Cruise recalls entire fleet of cars after San Francisco crash

Cruise recalls entire fleet of cars after San Francisco crash

SAN FRANCISCO — In the latest setback for General Motors-owned Cruise, the driverless-car company issued a voluntary recall of 950 of its vehicles nationwide after a horrific crash here last month and signaled layoffs could be coming.

The latest developments come after one of Cruise’s self-driving cars failed to detect a pedestrian pinned underneath its vehicle and dragged her for about 20 feet, causing serious injuries.

Cruise issued the recall Tuesday to correct the programming in its entire driverless fleet, saying it will address a “post-collision response” that “could increase the risk of injury.” The company already grounded its entire driverless fleet across the country last month after the pedestrian accident. One of Cruise’s driverless cars dragged the pedestrian, and the company initially misrepresented what happened during the Oct. 2 crash.

In a filing to the National Highway Traffic Safety Administration announcing the recall Tuesday, Cruise said the software update will address its “Collision Detection Subsystem” to better determine whether it should stay in place after a crash or move out of traffic, depending on the nature of the incident. Unlike a traditional recall that typically involves hardware, recalls such as this one for autonomous vehicles come in the form of software updates.

“Cruise has developed a software update that remedies the issue” that caused it to drag the pedestrian on Oct. 2, it said in the NHTSA filing. “With the new update, the Cruise AV would have remained stationary during the October 2 incident.”

Cruise said the update has been issued to its cars that are still operating on the roads with test drivers. The company said it will “deploy the remedy” to its driverless fleet before it resumes driverless operations, although it is unclear when that will be.

At issue is the Oct. 2 crash where a jaywalking pedestrian stepped into a busy intersection in San Francisco and was hit by a human-driven car. The pedestrian rolled onto the windshield for a few moments before she was flung into the path of the driverless car. Footage of the crash initially shared by Cruise with The Washington Post, other media outlets and the California Department of Motor Vehicles showed the driverless car stop as soon as it made contact with the pedestrian.

But, several weeks later, the California DMV revealed that its investigators learned that the car had continued moving for about 20 feet at 7 mph with the woman pinned underneath. That maneuver, the DMV said, likely increased the pedestrian’s injuries. The woman remained in the hospital as of Wednesday, according to a spokesperson for San Francisco’s Department of Public Health.

In its filing to NHTSA announcing the recall, Cruise said of the software flaw that in certain circumstances after a collision has been detected, the system will automatically try to pull the car out of traffic “instead of remaining stationary when a pullover is not the desired post collision response.”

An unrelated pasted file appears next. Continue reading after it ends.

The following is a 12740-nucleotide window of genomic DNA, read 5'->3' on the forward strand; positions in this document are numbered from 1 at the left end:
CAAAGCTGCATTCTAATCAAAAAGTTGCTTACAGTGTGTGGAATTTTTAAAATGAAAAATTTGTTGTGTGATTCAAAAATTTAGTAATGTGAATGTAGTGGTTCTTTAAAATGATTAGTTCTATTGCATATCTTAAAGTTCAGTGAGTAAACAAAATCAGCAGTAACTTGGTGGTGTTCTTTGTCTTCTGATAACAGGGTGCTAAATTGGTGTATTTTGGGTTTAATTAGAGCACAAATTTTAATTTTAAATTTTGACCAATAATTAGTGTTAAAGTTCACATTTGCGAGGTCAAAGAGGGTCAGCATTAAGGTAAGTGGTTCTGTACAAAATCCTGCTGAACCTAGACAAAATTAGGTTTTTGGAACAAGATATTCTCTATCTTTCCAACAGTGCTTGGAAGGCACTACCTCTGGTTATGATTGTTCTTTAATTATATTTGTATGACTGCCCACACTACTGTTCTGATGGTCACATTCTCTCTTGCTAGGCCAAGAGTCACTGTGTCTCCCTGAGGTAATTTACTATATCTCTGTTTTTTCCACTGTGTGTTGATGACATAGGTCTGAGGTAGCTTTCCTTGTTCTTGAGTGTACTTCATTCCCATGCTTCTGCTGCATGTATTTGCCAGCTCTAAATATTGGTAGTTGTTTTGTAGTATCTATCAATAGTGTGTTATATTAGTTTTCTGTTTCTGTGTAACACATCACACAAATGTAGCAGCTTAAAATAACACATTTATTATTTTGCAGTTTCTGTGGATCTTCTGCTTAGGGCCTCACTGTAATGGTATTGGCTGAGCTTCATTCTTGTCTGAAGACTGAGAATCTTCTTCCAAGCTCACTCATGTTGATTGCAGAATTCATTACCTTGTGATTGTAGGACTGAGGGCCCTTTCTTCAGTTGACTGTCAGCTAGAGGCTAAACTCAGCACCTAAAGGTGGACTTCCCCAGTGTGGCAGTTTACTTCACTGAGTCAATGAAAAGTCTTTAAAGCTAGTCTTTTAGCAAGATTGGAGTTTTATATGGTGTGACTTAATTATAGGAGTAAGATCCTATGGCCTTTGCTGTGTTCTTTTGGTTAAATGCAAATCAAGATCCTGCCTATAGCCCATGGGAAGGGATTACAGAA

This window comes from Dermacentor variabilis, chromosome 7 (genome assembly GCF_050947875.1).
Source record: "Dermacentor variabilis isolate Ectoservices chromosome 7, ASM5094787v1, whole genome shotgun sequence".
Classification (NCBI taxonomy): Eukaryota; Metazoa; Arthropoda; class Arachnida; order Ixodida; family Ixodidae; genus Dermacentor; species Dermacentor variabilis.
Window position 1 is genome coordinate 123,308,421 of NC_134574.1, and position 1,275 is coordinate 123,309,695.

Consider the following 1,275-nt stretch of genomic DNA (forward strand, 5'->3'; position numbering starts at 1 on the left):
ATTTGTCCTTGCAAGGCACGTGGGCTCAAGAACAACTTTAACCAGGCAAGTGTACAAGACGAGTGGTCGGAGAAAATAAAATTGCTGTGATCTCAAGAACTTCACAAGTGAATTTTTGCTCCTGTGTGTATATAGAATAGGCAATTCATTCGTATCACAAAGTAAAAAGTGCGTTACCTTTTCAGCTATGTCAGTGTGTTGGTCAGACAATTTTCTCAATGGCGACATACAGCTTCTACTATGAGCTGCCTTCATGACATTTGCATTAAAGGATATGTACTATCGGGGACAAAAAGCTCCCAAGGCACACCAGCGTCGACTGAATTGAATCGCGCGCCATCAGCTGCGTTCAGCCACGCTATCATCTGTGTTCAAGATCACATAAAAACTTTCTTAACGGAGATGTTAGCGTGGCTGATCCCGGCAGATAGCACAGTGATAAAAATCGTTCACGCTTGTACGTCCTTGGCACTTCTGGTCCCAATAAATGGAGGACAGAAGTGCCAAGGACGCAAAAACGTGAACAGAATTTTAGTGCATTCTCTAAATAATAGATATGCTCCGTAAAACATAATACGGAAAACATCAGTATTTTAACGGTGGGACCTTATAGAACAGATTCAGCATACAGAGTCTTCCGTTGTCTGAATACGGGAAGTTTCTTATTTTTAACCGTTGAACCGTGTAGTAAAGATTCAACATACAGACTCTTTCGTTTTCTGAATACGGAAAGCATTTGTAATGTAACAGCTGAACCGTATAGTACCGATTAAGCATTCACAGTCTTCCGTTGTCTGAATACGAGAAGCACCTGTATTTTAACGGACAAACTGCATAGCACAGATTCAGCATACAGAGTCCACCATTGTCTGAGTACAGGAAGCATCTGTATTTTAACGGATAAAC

“This issue could occur after a collision with a pedestrian positioned low on the ground in the path of the AV,” the company said.

The California DMV suspended Cruise’s driverless permits last month after investigators determined that the robotaxis posed an “unreasonable risk” to the public in light of the Oct. 2 crash.

In an interview with The Post last month, Cruise chief executive Kyle Vogt said the criticism of driverless cars is overblown and that many of the incidents involving his company have been “sensationalized.” But the hard-charging CEO has changed his tune in recent weeks and has told employees that layoffs are possible as the company tries to rebuild public trust, according to an audio recording of a Nov. 6 meeting obtained by Forbes.

“We are still working through what that means for the company and who’s going to be affected by that, and we don’t have all the answers yet,” he said, according to the recording obtained by Forbes. “But what I can do is commit to providing more details within the next three weeks. So, importantly, that’s not when layoffs would occur for full-time employees; that’s when we’re going to give you an update on what that timeline might be.”

A person familiar with Cruise’s plans confirmed the content of the audio recording.

In a separate blog post Wednesday, the company also outlined steps it says it is taking in the aftermath of the Oct. 2 crash. Those steps include hiring a chief safety officer and engaging an outside law firm to “better understand Cruise’s response to the October 2 incident, including Cruise’s interactions with law enforcement, regulators, and the media.”

“We are dedicated to building a better Cruise, and these initial actions are just some of the steps we’re taking as we listen, learn, and improve,” the company said in the blog post. “We are committed to keeping our customers, regulators, and the public informed throughout this process.”

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